Last time I did this I wasn't aware how difficult the proof was, but this one should be fairly straightforward. I upped the bounty regardless, though.
Critique my proof of the following theorem on correctness, structure, etc.
Theorem. Suppose $A$ and $B$ are sets. Prove that if $A \cap B = A$, then $A \subseteq B$.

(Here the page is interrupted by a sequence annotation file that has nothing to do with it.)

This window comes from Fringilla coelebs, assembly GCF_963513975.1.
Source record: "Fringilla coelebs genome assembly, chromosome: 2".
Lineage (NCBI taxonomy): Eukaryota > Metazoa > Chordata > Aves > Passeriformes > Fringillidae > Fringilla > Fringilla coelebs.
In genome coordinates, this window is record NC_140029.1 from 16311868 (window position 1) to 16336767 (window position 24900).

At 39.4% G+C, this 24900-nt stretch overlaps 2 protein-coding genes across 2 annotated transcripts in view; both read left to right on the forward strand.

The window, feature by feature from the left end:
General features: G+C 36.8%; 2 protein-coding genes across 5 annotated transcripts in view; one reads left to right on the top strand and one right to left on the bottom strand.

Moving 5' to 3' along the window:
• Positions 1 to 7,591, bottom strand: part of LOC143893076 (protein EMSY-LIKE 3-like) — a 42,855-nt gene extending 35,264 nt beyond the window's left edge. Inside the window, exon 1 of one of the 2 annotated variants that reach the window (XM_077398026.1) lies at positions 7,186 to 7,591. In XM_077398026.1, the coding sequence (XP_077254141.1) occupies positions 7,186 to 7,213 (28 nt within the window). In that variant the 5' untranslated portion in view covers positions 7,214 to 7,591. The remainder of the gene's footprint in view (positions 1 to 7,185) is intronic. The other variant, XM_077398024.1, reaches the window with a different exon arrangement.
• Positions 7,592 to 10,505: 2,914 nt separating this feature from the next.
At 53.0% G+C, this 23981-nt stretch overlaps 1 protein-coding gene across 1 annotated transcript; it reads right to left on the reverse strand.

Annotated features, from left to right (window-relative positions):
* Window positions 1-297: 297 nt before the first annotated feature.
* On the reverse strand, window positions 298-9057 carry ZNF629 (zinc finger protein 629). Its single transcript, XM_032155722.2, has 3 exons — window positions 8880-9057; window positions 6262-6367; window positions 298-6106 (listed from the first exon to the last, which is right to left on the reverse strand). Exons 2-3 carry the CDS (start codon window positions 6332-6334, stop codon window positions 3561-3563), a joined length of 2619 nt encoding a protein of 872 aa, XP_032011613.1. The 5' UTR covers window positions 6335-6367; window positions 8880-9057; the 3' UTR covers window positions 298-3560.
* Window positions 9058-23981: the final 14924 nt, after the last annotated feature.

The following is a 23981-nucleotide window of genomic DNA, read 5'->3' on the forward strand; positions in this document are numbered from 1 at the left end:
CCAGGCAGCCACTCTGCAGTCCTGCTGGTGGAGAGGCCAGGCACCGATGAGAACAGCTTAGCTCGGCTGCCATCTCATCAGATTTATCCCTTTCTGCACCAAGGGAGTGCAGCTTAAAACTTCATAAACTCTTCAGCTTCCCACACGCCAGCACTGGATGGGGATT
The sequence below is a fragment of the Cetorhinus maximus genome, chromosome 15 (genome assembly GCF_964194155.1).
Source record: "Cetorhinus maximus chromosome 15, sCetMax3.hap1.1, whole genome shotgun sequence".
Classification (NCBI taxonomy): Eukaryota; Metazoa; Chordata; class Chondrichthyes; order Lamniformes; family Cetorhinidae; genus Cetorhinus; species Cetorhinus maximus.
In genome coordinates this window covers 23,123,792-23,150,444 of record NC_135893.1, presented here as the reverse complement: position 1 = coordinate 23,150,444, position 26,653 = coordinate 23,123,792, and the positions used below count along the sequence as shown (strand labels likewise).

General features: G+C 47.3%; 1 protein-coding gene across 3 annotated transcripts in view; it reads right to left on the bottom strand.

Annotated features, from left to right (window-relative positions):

Proof. Suppose $A \cap B = A$. Let $x$ be arbitrary and $x \in A$. Because $A \cap B = A$, it follows that $x \in A$ and $x \in B$. Because x is arbitrary, it must be the case that $\forall x(x\in A \implies x \in B)$, so $A \subseteq B$. Therefore, if $A\cap B = A$, then $A \subseteq B$.
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